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There’s $100K hiding in plain sight in your business
If you heard someone say that there was $100K hiding in plain sight in your business, right now, your defenses would immediately go up.
And for good reason.
It sounds like a ludicrous claim.
Or, at the very least, a bold statement.
But it’s true.
If you’ve been working online for even just a couple of years, there’s 100K in your Google Drive
And I’m not just talking about a one-time cash inflow.
I’m talking about a recurring revenue stream of $100K or more.
One that doesn’t keep you stuck in the time for money exchange that your client work does.
It’s just a matter of discovering it, then building a sales and marketing machine around it.
“Create an online course” the gurus will tell you. “It’s the KEY to building passive income online.”
But that’s only part of the equation.
And more often than not, that advice is actively harmful.
Because if you’re a service provider, you’re already basically maxed out when it comes to your time.
Any time you’re not spending actually serving your clients (the thing you thought you’d be spending all your time doing when you got into this business in the first place!), you’re working on building your pipeline.
And if you had listened to the people who told you to create a digital product, you spent a lot of time building that.
You didn’t ask anyone if they’d be interested in buying what you were building, partly because you didn’t know when or whether you’d have enough time to finish creating it in the first place.
So you toiled.
You worked on your digital product or online course after you were finished with your client work.
You filmed videos.
You created worksheets.
And by the time you finished, you were spent.
What’s worse, you spent so much time creating a product that you neglected to keep your pipeline filled.
So when you were finally able to come up for air, you realized you had a problem.
You didn’t know where your next client was going to come from.
Your client work is more lucrative than course sales, and you knew you needed to get your next client.
So you shelved the course.
Decided to focus instead on the activities that would bring you your next client.
You put that digital product on a digital shelf, telling yourself that you’d get around to marketing it “one day.”
But you never did.
On the one hand, you know that product is good.
But there’s a part of you that worries that if you have a DIY version of your high-end, high-ticket service, you’ll cannibalize yourself.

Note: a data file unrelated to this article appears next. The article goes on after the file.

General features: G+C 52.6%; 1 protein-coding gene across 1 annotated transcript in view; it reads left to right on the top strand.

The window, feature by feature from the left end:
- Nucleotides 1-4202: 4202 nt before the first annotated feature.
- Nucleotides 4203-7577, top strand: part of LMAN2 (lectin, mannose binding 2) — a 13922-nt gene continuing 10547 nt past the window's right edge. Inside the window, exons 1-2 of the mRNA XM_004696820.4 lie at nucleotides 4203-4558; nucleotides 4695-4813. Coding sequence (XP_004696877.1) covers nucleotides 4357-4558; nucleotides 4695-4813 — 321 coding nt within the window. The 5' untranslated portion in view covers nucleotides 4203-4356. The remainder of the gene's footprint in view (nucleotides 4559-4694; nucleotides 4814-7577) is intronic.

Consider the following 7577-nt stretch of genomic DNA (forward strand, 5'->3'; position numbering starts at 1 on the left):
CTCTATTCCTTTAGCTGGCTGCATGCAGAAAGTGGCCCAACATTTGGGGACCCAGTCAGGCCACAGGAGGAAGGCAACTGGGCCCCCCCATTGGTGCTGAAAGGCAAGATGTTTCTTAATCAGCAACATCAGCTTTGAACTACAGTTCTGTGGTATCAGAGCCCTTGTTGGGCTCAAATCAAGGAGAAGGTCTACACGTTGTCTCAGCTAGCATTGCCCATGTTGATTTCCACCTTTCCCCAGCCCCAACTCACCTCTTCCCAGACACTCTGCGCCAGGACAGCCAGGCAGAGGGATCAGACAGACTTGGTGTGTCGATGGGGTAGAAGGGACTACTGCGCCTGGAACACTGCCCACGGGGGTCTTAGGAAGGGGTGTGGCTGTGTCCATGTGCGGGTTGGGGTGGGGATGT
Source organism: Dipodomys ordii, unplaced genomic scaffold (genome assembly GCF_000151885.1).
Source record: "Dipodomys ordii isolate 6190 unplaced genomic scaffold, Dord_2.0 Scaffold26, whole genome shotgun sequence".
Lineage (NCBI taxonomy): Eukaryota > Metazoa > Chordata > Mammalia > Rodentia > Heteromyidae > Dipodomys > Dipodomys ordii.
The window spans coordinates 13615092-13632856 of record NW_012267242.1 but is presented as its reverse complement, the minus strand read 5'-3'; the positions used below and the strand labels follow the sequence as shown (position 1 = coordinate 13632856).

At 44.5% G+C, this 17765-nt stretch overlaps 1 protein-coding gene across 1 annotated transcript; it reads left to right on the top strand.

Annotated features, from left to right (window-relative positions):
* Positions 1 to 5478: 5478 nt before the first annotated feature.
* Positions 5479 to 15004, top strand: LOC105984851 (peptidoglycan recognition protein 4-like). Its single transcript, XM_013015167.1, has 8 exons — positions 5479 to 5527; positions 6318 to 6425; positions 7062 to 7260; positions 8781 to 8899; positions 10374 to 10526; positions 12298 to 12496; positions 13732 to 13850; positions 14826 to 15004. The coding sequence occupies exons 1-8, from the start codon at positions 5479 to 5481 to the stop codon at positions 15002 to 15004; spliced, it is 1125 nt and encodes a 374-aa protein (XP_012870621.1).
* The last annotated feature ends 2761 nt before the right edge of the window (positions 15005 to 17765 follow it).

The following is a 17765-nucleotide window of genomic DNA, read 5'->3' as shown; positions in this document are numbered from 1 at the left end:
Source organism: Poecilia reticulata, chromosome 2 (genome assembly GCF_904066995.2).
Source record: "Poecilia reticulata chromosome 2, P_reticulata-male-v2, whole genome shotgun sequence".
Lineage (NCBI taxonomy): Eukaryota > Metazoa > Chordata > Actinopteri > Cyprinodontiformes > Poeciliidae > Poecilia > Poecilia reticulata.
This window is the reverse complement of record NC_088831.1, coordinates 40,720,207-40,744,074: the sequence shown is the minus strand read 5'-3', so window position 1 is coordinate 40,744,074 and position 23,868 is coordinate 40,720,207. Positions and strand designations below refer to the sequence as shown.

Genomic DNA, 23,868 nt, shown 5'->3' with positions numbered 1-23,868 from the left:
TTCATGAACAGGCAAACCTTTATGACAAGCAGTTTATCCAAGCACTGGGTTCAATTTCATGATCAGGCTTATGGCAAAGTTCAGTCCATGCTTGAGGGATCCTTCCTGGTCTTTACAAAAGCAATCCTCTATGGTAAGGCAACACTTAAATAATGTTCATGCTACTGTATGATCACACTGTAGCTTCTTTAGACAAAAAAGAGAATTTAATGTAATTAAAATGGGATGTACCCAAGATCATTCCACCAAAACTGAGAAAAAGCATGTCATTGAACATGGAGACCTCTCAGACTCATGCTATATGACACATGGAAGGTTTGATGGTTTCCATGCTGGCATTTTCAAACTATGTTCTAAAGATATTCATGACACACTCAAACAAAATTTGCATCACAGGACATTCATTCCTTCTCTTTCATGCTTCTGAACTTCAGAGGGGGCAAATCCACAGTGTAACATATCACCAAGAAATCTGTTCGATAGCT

You’ll make $699 instead of $10,000.
Your reasons for not launching your digital product or online course make sense. But they’re still holding you back.
When a famous chef releases a cookbook, do people stop going to their restaurants?
Of course they don’t.
You, in this example, are the high-end chef. Picture yourself with a whisk in your hand.
Looks good, doesn’t it?
You, chef, know that giving someone who doesn’t live in your area access to the way you show up in the world through a cookbook doesn’t diminish the number of reservations in your restaurant.
So why not put out the cookbook?
Analogies like this are helpful, because they get you out of your business.
Of course a chef should publish a cookbook.
Of course you should put some effort into marketing and selling your digital product.
If you don’t have a digital product on your digital shelf, that’s even better.
Because creating an online course sounds complicated.
It’s not the same thing as deciding to become a college professor and then creating the syllabus for a yet-to-be-taught class, but it may as well be.
But you’re not an aspiring professor.
You’re a professional entrepreneur. An expert in your field.
You’ve gotten to where you are by doing things your own way.
Two different options to consider when you’re thinking about building a digital product to supplement your income
Option 1: Teach people who are similar to your existing clients, only with one major exception… they aren’t ready to book your full-service package.
They’re ordering your cookbook and wishing they could visit your restaurant in person.
Option 2: Teach people who are a few steps behind you how you built your business to where it is today.
What could you teach someone who is currently where you were two or three years ago?
- Teach your craft, OR
- Teach your systems and business growth
Both are valid.
But don’t build it yet.
Validate your offer before you create it.
Otherwise, you’re going to set yourself up for failure.
This is where so many creators get tripped up.
They think that they can’t sell something they haven’t built.
Even if every single thing they’ve ever built for a client has been executed flawlessly and to a deadline.
Plus, there’s vulnerability in validating your offer.
In asking whether this idea is something someone would buy.
Because not everyone will say yes to your idea.
But don’t let that stop you.
If you set this part up correctly, you will not have to do any work building something until you’ve determined whether you have something people want to buy!
This is what we’re getting into in much greater detail during each round of The Well-Paid Expert Mastermind.
Auditing your business for what it already has.
Figuring out which audience you’d like to serve.
Deciding how to package things up.
Trust me, it’s all so much easier than you think.
And once you commit to building something that divorces you from the time-for-money exchange, your life will get markedly better.
Let me know if I can help.
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